The Bible has been translated into more languages than any other book in history. In fact it is currently written in 2,200 different languages with over 90% of the world’s people able to read it. A legitimate question naturally arises as to whether or not errors occur during translation. The short answer to this is no, they don’t occur. First, anytime a new translation is started, a diverse team of Scholars comes together to work on it. This not only ensures that one man with his own agenda will not manipulate the word of God in anyway, but that in the rare cases of uncertainty in how to translate something, a wide array knowledgeable experts can arrive at a consensus. Secondly, all translations (whether English or any other language) are made from the original manuscripts. New translations are never translated from old translations. For example, if one were making a new English translation, they would use the original Hebrew, Greek and Aramaic manuscripts and not an English version like the King James or New American Standard. Thirdly, new translations always use the oldest manuscripts available. Manuscripts that may not have been discovered until recently will usually take priority over manuscripts that have been used for other translations of the Bible. This is done to help ensure that the translation is as accurate as possible.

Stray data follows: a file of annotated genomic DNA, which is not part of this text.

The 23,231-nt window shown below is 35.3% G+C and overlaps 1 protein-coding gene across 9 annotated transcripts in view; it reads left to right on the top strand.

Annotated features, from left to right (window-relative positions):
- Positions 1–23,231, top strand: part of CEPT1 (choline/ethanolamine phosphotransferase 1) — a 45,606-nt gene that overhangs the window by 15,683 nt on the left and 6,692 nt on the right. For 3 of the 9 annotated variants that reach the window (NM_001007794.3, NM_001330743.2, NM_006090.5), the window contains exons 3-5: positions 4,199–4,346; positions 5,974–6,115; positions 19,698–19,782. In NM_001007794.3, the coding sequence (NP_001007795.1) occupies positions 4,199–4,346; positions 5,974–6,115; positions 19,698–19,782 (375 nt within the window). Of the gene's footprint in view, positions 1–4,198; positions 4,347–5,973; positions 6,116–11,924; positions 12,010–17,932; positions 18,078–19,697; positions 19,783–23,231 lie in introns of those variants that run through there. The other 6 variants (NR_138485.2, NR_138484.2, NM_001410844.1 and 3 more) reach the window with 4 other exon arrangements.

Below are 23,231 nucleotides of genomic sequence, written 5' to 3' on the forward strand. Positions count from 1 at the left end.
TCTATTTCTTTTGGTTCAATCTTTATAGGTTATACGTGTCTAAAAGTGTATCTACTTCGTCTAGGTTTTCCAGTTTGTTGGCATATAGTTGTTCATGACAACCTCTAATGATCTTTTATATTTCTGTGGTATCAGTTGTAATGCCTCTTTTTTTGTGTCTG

Bible translations/versions are nothing new. Two hundred and fifty years before Jesus was born there was a translation of (what we know as) the Hebrew Old Testament into a Greek document called the “Septuagint.” This translation was for non-Hebrew speaking Jews living in Alexandria to have the ability to read their holy scriptures. Many New Testament writers were familiar with the Septuagint and even used it themselves. This shows that translations are not “altering the word of God” yet simply making them accessible to more people.
The English language changes so fast and is so complex that it needs different translations. We must remember that these different translations serve different purposes and there are different times when different translations are appropriate. For example, I use three different translations at any given time. I will use the New Living Translation for pleasure reading because to me it reads like a novel. I use the New International Version for devotionals or quite time because it has a good balance of readability and word-for word translation. I use the New American Standard Bible if I need to know exactly what word is used and how it is supposed to be understood. All three of these translations are accurate and all three are used at the appropriate times and in the appropriate ways they were designed.
Although we have barely scratched the surface, I hope that I have shown you that there are legitimate reasons for having the different versions of the Bible. Feel free to email me with questions or topics you’d like to explore.